This past weekend we took the 2.5 hour drive over to Tombstone. We normally don’t travel that far to see the sights when we stop somewhere, but our future travels won’t allow us to be any closer and we didn’t want to leave Arizona without seeing what the town was all about.
Tombstone was founded in 1877 by a prospector named Ed Schieffelin. During his time in Apache country at Camp Huachuca, he would venture out on his own looking for rocks, which he found near Goose Flats and it was silver, and after being told by the soldiers at the camp that the only stones he would find would be the one used for his tombstone, he named his first mine The Tombstone.
By 1881 Tombstone’s population had increased to around 9,000. There were over one hundred saloons, numerous restaurants, and a large red-light district.
We took a twenty minute stagecoach ride and learn the history of the town, and see the different buildings.
One of those buildings was the Bird Cage Theatre, a saloon, theater, gambling hall and brothel. Legend has it that no self-respecting woman in town would even walk on the same side of the street as the Bird Cage Theatre. It opened its doors on Christmas Day 1881 and ran 24 hours a day, 7 days a week, 365 days a year until closing its doors eight years later in 1889.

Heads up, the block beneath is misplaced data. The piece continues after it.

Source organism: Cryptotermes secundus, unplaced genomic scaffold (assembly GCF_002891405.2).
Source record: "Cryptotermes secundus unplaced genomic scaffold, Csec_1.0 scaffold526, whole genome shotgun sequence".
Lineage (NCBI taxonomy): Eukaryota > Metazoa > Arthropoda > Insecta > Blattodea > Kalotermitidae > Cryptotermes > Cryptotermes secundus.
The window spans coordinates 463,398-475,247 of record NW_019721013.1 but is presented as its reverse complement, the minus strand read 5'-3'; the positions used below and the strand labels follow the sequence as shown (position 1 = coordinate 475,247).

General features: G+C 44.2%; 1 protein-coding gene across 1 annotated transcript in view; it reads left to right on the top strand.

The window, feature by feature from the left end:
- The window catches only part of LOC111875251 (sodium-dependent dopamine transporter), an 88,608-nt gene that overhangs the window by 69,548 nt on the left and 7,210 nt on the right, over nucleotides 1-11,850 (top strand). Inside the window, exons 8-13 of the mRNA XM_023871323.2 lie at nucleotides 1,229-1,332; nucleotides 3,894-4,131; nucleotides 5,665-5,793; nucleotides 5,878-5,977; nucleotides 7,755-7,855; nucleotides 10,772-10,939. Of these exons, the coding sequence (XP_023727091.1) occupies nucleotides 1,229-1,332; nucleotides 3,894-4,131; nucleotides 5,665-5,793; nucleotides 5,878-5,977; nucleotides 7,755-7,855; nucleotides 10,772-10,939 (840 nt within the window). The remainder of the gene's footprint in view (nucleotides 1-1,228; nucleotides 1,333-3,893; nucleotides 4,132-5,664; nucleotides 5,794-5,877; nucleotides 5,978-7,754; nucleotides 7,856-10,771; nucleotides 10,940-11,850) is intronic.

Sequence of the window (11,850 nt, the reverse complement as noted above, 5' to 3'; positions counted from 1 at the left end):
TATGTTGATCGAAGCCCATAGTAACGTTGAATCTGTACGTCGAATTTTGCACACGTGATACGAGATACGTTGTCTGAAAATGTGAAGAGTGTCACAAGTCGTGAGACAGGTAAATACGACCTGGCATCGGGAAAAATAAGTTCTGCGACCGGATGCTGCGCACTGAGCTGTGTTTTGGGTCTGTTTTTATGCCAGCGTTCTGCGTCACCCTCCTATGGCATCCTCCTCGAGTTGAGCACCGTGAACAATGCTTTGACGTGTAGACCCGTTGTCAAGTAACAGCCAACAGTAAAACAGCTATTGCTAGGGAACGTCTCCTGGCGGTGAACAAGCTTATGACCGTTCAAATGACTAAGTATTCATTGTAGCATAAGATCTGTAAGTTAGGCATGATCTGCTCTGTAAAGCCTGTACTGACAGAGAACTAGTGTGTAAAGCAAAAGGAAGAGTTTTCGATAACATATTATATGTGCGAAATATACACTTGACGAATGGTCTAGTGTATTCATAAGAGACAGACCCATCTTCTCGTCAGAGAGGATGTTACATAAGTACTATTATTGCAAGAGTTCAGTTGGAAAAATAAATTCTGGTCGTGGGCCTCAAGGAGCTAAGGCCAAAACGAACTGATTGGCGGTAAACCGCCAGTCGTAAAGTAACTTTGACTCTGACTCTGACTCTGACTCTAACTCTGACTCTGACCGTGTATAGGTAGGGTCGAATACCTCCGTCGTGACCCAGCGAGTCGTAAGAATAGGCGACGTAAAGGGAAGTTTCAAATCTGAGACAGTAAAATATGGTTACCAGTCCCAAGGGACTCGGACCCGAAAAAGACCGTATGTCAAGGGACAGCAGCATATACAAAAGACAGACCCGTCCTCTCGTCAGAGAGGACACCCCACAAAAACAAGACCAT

The most famous event in Tombstone’s history was the famed “Gunfight at the OK Corral”, that occurred on October 26, 1881, when a group of cowboys had a run-in with the Earp brothers, Wyatt, Virgil and Morgan, and their friend Doc Holiday. The gunfight lasted less than a minute, and 30 shots later, the cowboys, Billy Clanton, Tom and Frank McLaury were killed. We watched a live re-enactment of the gunfight, which lasted about 30 minutes longer that the actual fight and was more of a comedy than a historical re-enactment. All in all, is was a good show and we did learn that the gunfight didn’t actually happen at the corral, but in a vacant lot on Fremont Street.
Tombstone is also the home of Boothill Graveyard. Boothill began in 1879 and was used until 1884 when the New Tombstone City Cemetery was opened on west Allen Street. Legend has it that Boothill was named for the fact that many residents there died violent or unexpected deaths and were buried with their boots on, just like the cowboys who died at the OK Corral. However, it was actually named Boothill after Dodge City’s pioneer cemetery in the hopes of attracting tourists in the late 1920’s.
We had a good time in Tombstone and glad we made the trip. Many would say that today’s Tombstone is just a tourist trap with the comedy re-enactment, and the numerous souvenir shops on Allen Street. Which is ok, if that’s what they need to do to keep their history alive, besides, how many people can say they took a ride on a stagecoach?